Open Access Articles- Top Results for KDIS (AM)


City of license Pasadena, California
Broadcast area Greater Los Angeles Area
Branding Radio Disney Los Angeles
Slogan Your Music Your Way
Frequency 1110 kHz (also on HD Radio)
First air date 1942
Format Contemporary hit radio
Power 50,000 watts day
20,000 watts night
Class B
Facility ID 25076
Transmitter coordinates

34°6′50″N 117°59′51″W / 34.11389°N 117.99750°W / 34.11389; -117.99750Coordinates: 34°6′50″N 117°59′51″W / 34.11389°N 117.99750°W / 34.11389; -117.99750{{#coordinates:34|6|50|N|117|59|51|W|region:US-CA_type:landmark |primary |name=

Callsign meaning Kids DISney
Former callsigns KPAS (1942-1945)
KXLA (1945-1959)
KRLA (1959-2000)
KSPN (2000-2003)
Affiliations Radio Disney
Owner ABC, Inc. (Disney)
(ABC Radio Los Angeles Assets, LLC)
Sister stations KABC-TV, KSPN
Webcast Listen Live

KDIS (1110 AM) is a Children's Contemporary hit radio formatted broadcast radio station licensed to Pasadena, California, serving the Greater Los Angeles Area. The station is owned and operated by The Walt Disney Company. The KDIS broadcast license is held by ABC Radio Los Angeles Assets, LLC.[1]

KDIS broadcasts in the HD (hybrid) format.[2]


Radio Disney AM 1110 logos used from 2008-2010 (up) and 2010-2013 (down).

The station initially signed on as KPAS in 1942,[3] a station featuring popular music. In 1945 they took the call sign KXLA, playing country music.[3] On-air personalities included Tennessee Ernie Ford and Stan Freberg.[4] The station originally broadcast from its El Monte transmitter site, near Santa Anita Ave and the Pomona, or "60" Freeway, in the vicinity of the Peck Road exit.

KRLA (1959-2000)

The station later became KRLA, "The Big 11-10", on September 1, 1959 and became one of the top radio stations in the Los Angeles area, competing with KFWB and later KHJ to be L.A.'s dominant top 40 station. The air personalities that made KRLA such a memorable station to Baby Boomers included Dave Hull (The Hullabalooer), Emperor Bob Hudson, Ted Quillin, Reb Foster, Jimmy Rabbitt,[5] Casey Kasem, Bob Eubanks, Dick Biondi, Sam Riddle, Dick Moreland, Jimmy O'Neill, Wink Martindale, Johnny Hayes, and others too numerous to mention. In 1968, news director Lew Irwin created The Credibility Gap which broadcast topical comedy along with the news.[6] In 1969, John Gilliland debuted the Pop Chronicles music documentary.[7] The 1969 film The Model Shop features a radio newscast by Ralph Thompson, KRLA.[citation needed] During the 1960s, the KRLA studio was just off the parking lot of the old Huntington Sheraton Hotel[4] on Oak Knoll in Pasadena, making it possible to drop by and watch the on-air DJ do his show.[8] When the station switched to oldies, KRLA was noted for its prominence in Southern California Chicano culture. One of the highlights of this station was the "Big 11 Countdown Show" hosted by Johnny Hayes, with stories and facts about the songs and the artists, as well as the historical events that were going on at that time. The show also included a trivia question that Hayes asked for people to call in with their answer in order to win a prize. The show counted down the top 11 songs on the Southern Californian charts as well as a few extras. Some of the shows were a tribute to a rock legend or a producer.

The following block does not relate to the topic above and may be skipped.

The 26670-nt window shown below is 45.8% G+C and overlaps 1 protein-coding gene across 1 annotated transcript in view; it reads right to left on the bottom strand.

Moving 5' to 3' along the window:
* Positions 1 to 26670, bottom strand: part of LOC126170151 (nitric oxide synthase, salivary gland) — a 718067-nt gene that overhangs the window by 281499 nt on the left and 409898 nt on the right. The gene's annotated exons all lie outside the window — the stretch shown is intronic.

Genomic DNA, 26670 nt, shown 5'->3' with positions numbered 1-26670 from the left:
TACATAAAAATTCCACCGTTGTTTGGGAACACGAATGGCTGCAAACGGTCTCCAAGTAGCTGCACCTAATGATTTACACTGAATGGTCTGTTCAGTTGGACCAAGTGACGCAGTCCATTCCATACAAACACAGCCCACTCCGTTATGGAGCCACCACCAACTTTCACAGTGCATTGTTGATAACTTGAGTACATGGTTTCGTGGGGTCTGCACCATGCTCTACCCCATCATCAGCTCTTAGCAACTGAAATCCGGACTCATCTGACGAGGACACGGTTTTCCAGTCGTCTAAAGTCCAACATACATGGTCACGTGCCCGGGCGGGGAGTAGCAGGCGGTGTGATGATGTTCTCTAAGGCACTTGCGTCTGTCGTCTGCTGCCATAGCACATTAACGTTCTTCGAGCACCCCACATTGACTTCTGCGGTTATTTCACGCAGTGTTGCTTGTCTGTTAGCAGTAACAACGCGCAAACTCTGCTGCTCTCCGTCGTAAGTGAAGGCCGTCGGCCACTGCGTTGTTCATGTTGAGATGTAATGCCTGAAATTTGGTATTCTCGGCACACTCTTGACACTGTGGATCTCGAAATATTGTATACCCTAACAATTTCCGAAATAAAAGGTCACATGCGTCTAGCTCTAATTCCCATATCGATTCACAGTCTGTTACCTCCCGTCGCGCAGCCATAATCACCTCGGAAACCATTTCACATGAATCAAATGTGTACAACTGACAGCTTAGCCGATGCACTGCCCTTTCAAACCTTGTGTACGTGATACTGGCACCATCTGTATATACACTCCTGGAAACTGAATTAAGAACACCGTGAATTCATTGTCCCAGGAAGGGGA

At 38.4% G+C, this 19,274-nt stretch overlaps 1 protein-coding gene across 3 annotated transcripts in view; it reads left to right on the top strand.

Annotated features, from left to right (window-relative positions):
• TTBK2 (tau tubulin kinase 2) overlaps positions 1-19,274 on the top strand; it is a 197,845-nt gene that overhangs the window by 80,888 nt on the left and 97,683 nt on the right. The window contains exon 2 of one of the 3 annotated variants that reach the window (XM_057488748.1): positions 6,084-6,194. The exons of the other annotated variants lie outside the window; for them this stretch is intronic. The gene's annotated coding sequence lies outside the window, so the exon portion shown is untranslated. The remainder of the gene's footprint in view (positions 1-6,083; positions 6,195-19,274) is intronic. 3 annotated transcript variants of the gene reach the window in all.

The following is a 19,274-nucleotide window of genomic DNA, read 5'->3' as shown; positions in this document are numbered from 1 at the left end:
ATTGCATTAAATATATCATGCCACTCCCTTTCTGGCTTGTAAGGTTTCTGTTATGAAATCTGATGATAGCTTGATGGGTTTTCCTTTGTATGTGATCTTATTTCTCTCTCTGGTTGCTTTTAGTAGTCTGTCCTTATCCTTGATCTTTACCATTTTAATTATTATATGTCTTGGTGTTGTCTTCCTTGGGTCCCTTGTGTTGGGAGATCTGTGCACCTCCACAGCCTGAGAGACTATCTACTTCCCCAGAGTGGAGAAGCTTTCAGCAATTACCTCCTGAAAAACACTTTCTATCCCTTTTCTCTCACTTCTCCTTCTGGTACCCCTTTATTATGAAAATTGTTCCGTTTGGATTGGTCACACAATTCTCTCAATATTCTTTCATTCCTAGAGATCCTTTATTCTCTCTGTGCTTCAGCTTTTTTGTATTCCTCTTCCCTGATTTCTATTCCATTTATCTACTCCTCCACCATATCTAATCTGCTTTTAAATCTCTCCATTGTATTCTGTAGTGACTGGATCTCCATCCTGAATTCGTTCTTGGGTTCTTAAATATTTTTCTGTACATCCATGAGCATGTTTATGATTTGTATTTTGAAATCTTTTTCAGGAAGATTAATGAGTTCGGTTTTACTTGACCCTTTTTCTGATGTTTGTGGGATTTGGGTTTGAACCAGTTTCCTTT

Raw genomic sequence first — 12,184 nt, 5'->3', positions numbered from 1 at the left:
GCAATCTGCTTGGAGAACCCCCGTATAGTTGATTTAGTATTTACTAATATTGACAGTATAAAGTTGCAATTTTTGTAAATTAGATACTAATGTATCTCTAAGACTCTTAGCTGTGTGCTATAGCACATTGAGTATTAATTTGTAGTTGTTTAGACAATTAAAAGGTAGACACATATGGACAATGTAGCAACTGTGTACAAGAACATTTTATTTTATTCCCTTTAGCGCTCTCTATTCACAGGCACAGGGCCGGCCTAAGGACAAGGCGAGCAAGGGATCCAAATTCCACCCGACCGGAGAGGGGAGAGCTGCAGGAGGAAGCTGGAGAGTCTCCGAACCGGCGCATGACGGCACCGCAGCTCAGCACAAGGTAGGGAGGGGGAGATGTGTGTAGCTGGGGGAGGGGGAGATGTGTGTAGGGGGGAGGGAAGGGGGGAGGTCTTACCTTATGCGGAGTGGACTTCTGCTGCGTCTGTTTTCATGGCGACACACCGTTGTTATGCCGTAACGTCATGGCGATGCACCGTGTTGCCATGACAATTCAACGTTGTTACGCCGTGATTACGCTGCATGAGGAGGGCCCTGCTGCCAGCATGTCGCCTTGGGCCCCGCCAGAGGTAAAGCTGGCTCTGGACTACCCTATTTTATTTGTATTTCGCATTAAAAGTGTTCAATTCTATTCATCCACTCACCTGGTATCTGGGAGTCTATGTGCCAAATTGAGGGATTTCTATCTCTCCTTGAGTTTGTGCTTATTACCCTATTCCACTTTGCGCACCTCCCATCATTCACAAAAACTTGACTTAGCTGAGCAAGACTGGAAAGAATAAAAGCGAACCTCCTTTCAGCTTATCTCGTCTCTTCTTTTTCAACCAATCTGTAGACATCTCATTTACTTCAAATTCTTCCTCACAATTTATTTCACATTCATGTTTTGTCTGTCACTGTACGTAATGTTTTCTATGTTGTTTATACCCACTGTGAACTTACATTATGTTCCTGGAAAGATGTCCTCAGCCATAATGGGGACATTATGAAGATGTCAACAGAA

The station evolved to an Adult contemporary format by 1982 and focused on Oldies by 1983. They dropped current music in 1984, electing to play the oldies of the late 1950s, 1960s, and 1970s. By the late 1980s the station played many songs recorded prior to 1964 and by the early 1990s played many songs from the 1960s.[citation needed]

By 1994 KRLA leaned to an Urban Oldies format. KRLA abandoned music entirely in 1998, and went all talk.[4] As a Talk radio station, KRLA featured many cast-offs from KABC, such as Michael Jackson and Ken Minyard.[9]

KSPN (2000-2002)

However, the format was low-rated and the station was sold to The Walt Disney Company, which at first programmed the ESPN Radio format (as KSPN) on December 1, 2000.[10]